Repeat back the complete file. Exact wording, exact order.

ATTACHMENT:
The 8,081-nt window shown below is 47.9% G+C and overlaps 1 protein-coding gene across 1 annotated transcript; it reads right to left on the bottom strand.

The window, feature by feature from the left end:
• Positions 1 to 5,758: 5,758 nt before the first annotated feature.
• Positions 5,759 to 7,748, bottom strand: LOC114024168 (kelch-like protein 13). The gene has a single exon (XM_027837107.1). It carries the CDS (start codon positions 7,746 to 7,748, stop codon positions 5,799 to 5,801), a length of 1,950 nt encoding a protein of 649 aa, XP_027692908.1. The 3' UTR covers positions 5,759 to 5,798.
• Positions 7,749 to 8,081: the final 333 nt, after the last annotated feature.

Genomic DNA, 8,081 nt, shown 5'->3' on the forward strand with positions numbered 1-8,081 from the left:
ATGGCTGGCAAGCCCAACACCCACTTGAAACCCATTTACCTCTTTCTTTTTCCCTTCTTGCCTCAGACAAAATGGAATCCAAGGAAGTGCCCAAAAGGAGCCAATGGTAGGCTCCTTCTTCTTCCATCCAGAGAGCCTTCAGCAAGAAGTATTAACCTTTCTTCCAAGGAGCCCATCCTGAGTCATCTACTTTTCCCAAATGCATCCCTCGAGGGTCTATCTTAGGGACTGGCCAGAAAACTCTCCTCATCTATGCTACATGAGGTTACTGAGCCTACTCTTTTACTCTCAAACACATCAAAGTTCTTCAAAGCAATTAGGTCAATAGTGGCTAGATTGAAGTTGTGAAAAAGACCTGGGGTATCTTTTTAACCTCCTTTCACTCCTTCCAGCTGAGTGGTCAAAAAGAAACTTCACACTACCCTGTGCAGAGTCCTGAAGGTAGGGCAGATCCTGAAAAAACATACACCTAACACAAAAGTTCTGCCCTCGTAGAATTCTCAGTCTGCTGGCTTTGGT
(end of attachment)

The 8,081-nt window shown below is 47.9% G+C and overlaps 1 protein-coding gene across 1 annotated transcript; it reads right to left on the bottom strand.

The window, feature by feature from the left end:
• Positions 1 to 5,758: 5,758 nt before the first annotated feature.
• Positions 5,759 to 7,748, bottom strand: LOC114024168 (kelch-like protein 13). The gene has a single exon (XM_027837107.1). It carries the CDS (start codon positions 7,746 to 7,748, stop codon positions 5,799 to 5,801), a length of 1,950 nt encoding a protein of 649 aa, XP_027692908.1. The 3' UTR covers positions 5,759 to 5,798.
• Positions 7,749 to 8,081: the final 333 nt, after the last annotated feature.

Genomic DNA, 8,081 nt, shown 5'->3' on the forward strand with positions numbered 1-8,081 from the left:
ATGGCTGGCAAGCCCAACACCCACTTGAAACCCATTTACCTCTTTCTTTTTCCCTTCTTGCCTCAGACAAAATGGAATCCAAGGAAGTGCCCAAAAGGAGCCAATGGTAGGCTCCTTCTTCTTCCATCCAGAGAGCCTTCAGCAAGAAGTATTAACCTTTCTTCCAAGGAGCCCATCCTGAGTCATCTACTTTTCCCAAATGCATCCCTCGAGGGTCTATCTTAGGGACTGGCCAGAAAACTCTCCTCATCTATGCTACATGAGGTTACTGAGCCTACTCTTTTACTCTCAAACACATCAAAGTTCTTCAAAGCAATTAGGTCAATAGTGGCTAGATTGAAGTTGTGAAAAAGACCTGGGGTATCTTTTTAACCTCCTTTCACTCCTTCCAGCTGAGTGGTCAAAAAGAAACTTCACACTACCCTGTGCAGAGTCCTGAAGGTAGGGCAGATCCTGAAAAAACATACACCTAACACAAAAGTTCTGCCCTCGTAGAATTCTCAGTCTGCTGGCTTTGGT